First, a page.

What is your brand? Giving language to your personal brand can be challenging. Here are some questions to answer to help get you started.
1. Where have you consistently won in your life and career?
2. What do you want to be known for?
3. What are you known for now?
4. What do you need to do to bridge the gap between the two?
5. What do you bring to the table?
6. What results should your business partners expect from you?
7. Why does it make sense for your prospects to partner with you?
8. What are your most significant wins?
9. What facts, data, testimonials, name-drops, do you have that would be captivating for your prospects to hear?
In a brief sentence or two, you should have precise language that encapsulates an answer to each of those questions.
Here are two examples:
- I am known for getting results in exceeding customer expectations. For example, I led our team in improving CSI by 27% in the last 9 months.
- I specialize in winning multi-million dollar partnerships with fortune 100 brands. Over the last three years, I have formed relationships with two fortune 100 companies and turned them into 7 figure deals.
Organizations specialize in providing their people with several unique value propositions in an effort to separate themselves from their competition. Unfortunately, individuals forget to give life to their personal value propositions to separate themselves from others competing with them in their sphere.
The reality is that people do business with people. You have probably heard that Nike recently announced that they are cutting their golf equipment line of business. Two of the largest brand ambassadors in the golf world, Tiger and Rory, were both negatively impacted by this business decision. When the media connected with them to hear their reaction to the news, they both commented specifically about their sadness related to the people that lost their jobs in the process. They really didn’t comment much about the equipment, but more the people they have been in partnership with for years.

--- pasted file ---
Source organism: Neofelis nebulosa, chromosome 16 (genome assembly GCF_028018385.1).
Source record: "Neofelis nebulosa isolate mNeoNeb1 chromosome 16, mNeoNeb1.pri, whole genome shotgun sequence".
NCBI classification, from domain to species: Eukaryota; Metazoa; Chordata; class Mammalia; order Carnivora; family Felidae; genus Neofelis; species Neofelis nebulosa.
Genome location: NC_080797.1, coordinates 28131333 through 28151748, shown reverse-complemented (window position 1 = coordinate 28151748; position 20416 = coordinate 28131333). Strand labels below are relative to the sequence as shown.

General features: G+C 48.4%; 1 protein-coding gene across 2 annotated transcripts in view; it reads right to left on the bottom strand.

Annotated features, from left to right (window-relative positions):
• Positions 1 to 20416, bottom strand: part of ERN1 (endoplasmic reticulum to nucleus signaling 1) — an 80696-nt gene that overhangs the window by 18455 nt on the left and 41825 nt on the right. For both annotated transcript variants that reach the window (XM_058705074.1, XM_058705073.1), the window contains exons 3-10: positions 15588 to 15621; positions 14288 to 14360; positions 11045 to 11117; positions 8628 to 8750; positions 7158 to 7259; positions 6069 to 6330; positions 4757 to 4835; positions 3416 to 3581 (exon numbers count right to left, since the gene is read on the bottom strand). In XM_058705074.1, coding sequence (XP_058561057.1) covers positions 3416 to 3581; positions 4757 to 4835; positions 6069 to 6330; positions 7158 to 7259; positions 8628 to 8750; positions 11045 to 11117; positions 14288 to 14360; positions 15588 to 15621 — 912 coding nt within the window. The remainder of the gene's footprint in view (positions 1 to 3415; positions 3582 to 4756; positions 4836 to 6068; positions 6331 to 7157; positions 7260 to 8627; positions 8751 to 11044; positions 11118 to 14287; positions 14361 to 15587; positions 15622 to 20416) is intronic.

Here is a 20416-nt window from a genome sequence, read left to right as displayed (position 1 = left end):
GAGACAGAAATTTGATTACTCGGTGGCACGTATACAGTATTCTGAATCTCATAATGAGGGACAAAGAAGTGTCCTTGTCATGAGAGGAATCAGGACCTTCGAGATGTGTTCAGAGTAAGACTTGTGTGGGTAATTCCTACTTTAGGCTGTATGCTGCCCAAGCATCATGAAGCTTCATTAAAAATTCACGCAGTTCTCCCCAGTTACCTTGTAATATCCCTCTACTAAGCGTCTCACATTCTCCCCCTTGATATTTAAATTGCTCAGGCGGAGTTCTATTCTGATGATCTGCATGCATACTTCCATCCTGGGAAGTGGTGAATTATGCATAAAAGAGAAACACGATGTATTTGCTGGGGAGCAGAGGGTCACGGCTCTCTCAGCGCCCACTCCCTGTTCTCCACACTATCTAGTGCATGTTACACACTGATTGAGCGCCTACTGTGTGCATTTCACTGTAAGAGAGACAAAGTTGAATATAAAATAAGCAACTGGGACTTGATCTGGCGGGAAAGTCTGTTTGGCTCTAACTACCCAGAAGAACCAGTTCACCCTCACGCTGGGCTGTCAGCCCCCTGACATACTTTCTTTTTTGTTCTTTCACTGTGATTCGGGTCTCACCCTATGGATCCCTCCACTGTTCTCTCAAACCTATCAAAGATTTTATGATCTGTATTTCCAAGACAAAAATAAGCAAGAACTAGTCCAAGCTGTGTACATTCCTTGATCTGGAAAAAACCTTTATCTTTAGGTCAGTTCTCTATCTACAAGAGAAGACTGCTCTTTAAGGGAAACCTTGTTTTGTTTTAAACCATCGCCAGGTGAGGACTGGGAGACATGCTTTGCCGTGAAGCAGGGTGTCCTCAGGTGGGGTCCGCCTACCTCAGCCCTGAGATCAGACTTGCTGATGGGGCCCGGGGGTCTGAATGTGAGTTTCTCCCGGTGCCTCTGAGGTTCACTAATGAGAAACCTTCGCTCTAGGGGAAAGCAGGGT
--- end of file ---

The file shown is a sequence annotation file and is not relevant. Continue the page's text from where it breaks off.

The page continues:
I’ll tell you this, Tiger has taken the golf world to the next level in so many ways. But why did he decide to do business with Nike in the first place. He could have selected any company and he would have helped make them many billions. But he chose Nike. I’m convinced that decision was based on a combination of Nike’s strong brand reputation and the brands of the people within the Nike world that made a connection with Tiger.
It’s your responsibility to have pinpointed language about your personal brand and be able to communicate it with tact. Who knows, you may be like one of the Nike brand ambassadors that captivates the next Tiger Woods to partner with you and your organization.
I’d love to hear your personal brand statements/personal value propositions.
Be amazing. You are worth it!